Attack on Charity Deduction is a Civic Threat
As federal lawmakers head into an intense period of debate on the budget and tax reform, there is growing and urgent concern that they are seriously considering unraveling a 100-year-old American tradition that encourages charitable giving and benefits millions of people here in Ohio and throughout the country. The tradition in jeopardy is the provision that allows people to report and deduct donations they’ve made to charities.
In Ohio, about one-quarter of all taxpayers use this deduction, which is designed to encourage donors to support worthy causes: that’s 1.33 million Ohioans. Add up the donations they made to charities in 2010 and it comes to an incredible $5 billion. And, people at virtually every income level take advantage of the charitable deduction. About 25 percent of the 1.33 million Ohioans who itemized their deductions made less than $50,000 a year and together they gave $638 million to charities. About two-thirds had income between $50,000 and $200,000 and gave $2.58 billion.
While elected officials express support for the value and impact of charitable giving, proposals on the table indicate a very real threat to incentives that encourage this kind of generosity. Consider President Obama’s proposed budget, which calls for a limit on the amount taxpayers can claim for their charitable contributions. Such a move puts at risk billions of dollars in donations and could spell disaster for Ohio’s nonprofits, the nearly 483,000 people who work at these organizations and the hundreds of thousands of people who rely on them. That’s why the philanthropic sector – including Philanthropy Ohio – is acting now to make sure elected officials understand what is at stake.
Limiting or capping the charitable deduction defies logic, particularly when we are still reeling from the effects of the recession, with the Ohio unemployment rate hovering at 7 percent and an increased demand for services that heal, educate and innovate with fewer resources to get the job done.
In fact, a recent survey from the Nonprofit Finance Fund reveals that half of the Ohio charities say they could not meet demands for assistance last year and expect the number to increase this year. One in three charities had less than 30 days’ cash in hand.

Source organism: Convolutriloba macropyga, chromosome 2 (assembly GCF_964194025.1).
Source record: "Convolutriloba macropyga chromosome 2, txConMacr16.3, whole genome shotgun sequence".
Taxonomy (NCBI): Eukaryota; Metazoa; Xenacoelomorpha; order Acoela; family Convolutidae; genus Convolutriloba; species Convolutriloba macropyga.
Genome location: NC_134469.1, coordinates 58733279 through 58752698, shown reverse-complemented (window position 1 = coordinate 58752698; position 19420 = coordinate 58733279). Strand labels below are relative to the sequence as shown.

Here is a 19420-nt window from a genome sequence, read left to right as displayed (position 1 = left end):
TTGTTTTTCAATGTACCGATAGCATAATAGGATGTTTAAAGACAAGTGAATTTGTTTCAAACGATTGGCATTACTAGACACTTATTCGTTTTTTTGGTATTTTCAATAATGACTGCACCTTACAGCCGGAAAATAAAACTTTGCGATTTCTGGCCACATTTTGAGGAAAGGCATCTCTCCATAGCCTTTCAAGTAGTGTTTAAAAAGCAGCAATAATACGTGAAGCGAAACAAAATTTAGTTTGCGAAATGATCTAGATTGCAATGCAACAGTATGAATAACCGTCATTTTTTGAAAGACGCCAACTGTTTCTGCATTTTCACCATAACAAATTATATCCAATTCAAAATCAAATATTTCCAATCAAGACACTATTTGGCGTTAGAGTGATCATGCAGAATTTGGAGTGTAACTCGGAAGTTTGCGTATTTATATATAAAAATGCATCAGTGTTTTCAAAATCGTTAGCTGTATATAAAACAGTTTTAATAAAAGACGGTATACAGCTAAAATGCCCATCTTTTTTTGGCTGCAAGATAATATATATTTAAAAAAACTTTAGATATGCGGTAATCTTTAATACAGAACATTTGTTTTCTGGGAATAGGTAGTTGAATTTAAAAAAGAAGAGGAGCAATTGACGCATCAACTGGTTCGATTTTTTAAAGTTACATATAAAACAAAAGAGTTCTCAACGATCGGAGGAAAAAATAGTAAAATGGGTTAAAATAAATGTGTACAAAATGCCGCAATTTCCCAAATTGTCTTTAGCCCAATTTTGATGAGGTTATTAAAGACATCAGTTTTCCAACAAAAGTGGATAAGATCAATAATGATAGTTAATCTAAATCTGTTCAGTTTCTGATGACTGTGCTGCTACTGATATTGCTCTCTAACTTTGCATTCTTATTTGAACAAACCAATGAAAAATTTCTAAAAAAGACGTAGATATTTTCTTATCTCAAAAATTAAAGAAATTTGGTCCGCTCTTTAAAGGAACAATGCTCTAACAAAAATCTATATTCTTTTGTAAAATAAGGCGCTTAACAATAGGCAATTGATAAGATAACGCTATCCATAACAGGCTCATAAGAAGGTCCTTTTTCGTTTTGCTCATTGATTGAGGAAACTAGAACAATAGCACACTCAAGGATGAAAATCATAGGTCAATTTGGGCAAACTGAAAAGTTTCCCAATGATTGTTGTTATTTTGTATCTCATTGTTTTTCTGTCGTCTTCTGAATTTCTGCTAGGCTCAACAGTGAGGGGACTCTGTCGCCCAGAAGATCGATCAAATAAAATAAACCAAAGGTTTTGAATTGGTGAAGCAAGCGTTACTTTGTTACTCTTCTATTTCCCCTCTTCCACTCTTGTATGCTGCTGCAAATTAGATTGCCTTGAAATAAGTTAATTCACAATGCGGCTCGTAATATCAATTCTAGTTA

Americans understand the value of giving and the charitable deduction. According to a recent public opinion poll conducted by United Way Worldwide, nearly 80 percent of Americans agree reducing or eliminating it would have a negative impact on charities and the people they serve. Nearly two-thirds would reduce their contributions by 25 percent or more, a significant negative impact.
The charitable deduction is a unique and effective way for individuals to invest in their communities, and it works. Together, philanthropy and nonprofits spur innovation, aid the most vulnerable, provide relief in a crisis, support education and health, advance cures and scientific breakthroughs, enhance the arts, make investments that fuel economic growth, and more.
You don’t have to look very far to see or experience the inextricable link between charitable giving and thriving communities. Right here in Central Ohio, the Mid-Ohio Foodbank relies on individuals who provide just over 50 percent of its total revenue each year. That’s 50,000 donations, with more than $5 million going to feed hungry people throughout Central Ohio.
Without the continued support of such generous individuals, nonprofits will be forced to slash or abandon their work. If lawmakers tamper with the charitable deduction, we risk losing our ability to provide food and shelter, prepare our children for success in school and work, help families become financially stable and strengthen health care services for our most vulnerable populations.
Tough decisions must be made to tackle the nation’s fiscal challenges without hurting our communities. We understand that. But reducing the value of the charitable deduction is not a solution. We should be working together to find ways to encourage more giving, not less. We hope Ohio’s congressional delegation, including Senators Brown and Portman who serve on the Senate Finance Committee and Representative Tiberi on the House Ways and Means Committee, will stand up for the charitable deduction.